CRTC renews licences for DHX-owned channels

The commission set PNI spending at 13% of the previous year's revenues, mandating that half of that be independently produced.
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The CRTC has renewed the broadcasting licences for all DHX-owned channels – English-language specialty channels Family Channel and Family CHRGD and French-language specialty Télémagino – for a term of five years.

DHX’s current licence was due to expire on Aug. 31, 2018 and the new term runs from Sept. 1, 2018 to Aug. 31, 2023.

The commission granted DHX’s request that its channel licences (for both English and French-language services) be renewed under the group-based approach for the first time, setting its Canadian programming expenditure (CPE) requirement at 20% of the previous year’s broadcast revenues and its programs of national interest (PNI) expenditure at 13% of the previous year’s gross revenues.

Within the 13% PNI requirement, the commission mandated that 50% of that be independently produced.

“The Commission is of the view that a requirement that 50% of the licensee’s required PNI expenditures be spent on independent production would strike a good balance between DHX’s desire for greater flexibility, historical expenditures and status as an independent producer/broadcaster and ensuring an appropriate level of expenditures on independent production, especially in the critical genre of children’s programming,” noted the commission in its decision.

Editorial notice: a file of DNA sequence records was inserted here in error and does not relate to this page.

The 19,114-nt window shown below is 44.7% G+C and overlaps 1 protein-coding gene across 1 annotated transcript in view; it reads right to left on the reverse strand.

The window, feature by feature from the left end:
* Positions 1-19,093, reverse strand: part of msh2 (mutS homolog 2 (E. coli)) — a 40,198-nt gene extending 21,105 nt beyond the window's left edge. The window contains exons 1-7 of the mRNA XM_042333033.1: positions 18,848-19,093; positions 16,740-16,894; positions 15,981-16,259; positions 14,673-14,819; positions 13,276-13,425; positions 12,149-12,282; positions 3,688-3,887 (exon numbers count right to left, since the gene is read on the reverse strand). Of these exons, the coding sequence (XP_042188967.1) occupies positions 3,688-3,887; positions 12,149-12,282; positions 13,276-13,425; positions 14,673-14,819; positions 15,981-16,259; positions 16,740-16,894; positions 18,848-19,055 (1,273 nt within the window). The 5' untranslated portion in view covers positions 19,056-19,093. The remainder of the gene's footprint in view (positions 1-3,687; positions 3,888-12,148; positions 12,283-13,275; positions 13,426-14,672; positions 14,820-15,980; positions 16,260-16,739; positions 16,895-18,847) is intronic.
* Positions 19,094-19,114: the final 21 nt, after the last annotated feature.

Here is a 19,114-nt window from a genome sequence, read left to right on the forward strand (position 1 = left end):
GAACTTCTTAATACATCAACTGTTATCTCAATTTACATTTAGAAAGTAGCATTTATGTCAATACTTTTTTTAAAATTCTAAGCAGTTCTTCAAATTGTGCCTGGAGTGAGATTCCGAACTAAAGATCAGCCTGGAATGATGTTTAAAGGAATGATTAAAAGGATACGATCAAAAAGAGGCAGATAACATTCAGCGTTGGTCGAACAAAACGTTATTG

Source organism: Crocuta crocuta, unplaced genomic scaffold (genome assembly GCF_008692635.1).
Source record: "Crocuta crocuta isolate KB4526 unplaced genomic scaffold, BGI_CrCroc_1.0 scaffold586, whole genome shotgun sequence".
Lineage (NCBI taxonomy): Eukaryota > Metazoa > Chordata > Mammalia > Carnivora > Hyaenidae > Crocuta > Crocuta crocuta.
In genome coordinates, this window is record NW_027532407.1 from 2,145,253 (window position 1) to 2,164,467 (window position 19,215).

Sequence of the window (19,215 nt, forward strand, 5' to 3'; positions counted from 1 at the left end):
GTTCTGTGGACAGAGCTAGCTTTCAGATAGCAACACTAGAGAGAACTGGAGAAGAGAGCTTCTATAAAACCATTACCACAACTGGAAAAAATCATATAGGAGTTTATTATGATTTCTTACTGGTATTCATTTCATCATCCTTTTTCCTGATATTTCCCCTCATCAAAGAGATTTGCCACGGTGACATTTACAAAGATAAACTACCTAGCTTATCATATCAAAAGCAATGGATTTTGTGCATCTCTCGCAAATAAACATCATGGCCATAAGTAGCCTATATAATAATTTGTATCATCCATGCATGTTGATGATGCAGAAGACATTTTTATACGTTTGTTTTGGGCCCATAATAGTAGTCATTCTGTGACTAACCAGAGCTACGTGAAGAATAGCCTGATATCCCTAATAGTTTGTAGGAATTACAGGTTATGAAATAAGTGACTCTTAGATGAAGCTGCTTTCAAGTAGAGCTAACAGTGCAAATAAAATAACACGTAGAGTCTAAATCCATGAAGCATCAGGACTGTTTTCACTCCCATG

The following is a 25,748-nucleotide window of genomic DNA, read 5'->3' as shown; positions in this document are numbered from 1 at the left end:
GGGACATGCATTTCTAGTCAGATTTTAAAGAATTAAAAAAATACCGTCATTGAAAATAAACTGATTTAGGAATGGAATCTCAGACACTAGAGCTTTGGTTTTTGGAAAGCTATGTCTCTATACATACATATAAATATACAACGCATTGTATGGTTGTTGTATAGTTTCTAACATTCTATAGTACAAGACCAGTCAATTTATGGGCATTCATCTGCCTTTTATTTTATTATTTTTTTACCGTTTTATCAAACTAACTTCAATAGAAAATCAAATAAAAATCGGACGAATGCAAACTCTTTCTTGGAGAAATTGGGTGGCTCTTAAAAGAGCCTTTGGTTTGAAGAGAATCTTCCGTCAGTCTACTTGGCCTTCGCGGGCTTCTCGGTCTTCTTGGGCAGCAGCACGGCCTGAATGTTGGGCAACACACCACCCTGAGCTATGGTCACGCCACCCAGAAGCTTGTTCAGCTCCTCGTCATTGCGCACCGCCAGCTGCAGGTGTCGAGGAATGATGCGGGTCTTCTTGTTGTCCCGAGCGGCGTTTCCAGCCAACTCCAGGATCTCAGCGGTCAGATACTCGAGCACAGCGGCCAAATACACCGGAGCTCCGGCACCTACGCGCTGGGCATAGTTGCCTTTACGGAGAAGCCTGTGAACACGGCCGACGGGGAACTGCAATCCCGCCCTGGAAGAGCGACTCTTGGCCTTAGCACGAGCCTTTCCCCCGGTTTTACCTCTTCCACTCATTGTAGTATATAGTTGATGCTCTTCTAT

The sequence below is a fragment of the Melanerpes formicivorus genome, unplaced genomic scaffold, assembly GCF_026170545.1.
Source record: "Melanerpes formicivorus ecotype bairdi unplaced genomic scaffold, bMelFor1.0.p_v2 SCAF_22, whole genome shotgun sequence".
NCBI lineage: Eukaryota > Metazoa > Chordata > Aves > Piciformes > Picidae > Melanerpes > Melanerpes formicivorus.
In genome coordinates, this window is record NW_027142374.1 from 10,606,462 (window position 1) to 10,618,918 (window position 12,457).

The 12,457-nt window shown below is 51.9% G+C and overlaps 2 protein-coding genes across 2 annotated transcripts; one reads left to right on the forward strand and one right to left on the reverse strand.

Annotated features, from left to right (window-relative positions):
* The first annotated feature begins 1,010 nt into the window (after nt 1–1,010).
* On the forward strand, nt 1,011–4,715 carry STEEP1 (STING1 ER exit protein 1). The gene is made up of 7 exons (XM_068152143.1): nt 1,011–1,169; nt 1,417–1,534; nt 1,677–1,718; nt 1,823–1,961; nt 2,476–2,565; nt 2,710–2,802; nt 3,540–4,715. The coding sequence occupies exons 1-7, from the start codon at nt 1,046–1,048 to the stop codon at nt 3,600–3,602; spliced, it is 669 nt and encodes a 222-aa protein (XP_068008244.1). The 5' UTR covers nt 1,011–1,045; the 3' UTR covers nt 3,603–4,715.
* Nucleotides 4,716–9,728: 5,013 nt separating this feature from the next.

In addition, in accordance to the conditions of licence applicable to all services, DHX must devote at least 35% of all programming broadcast during the day to the exhibition of Canadian content.

The licence renewal comes as DHX enters the 10th month of its strategic review, which began last October after the company released its year-end financial results for fiscal 2017. At the time, the company said it was weighing a number of options, including the sale of all or part of the company, the sale of some of its assets, or a merger with another company.

There have been a number of executive changes since the review began, with the company announcing in April that Steven DeNure was leaving his post as president and COO. With DeNure’s departure, Josh Scherba and Aaron Ames were upped to president and COO, respectively. Two months prior, CEO Dana Landry stepped down.

As well, in May, DHX inked a deal to sell 49% of its 80% interest in the Peanuts brand to Sony Music Entertainment Japan (SMEJ) for $237 million. That deal came a year after DHX had acquired the Peanuts and Strawberry Shortcake brands in a transaction pegged at US$345 million.

While the strategic review was initially scheduled to be complete by the end of June, DHX said last week it was extending it and did not provide a timeline in which it will conclude. According to the company, management and the special committee appointed to oversee the review are continuing to evaluate multiple opportunities.

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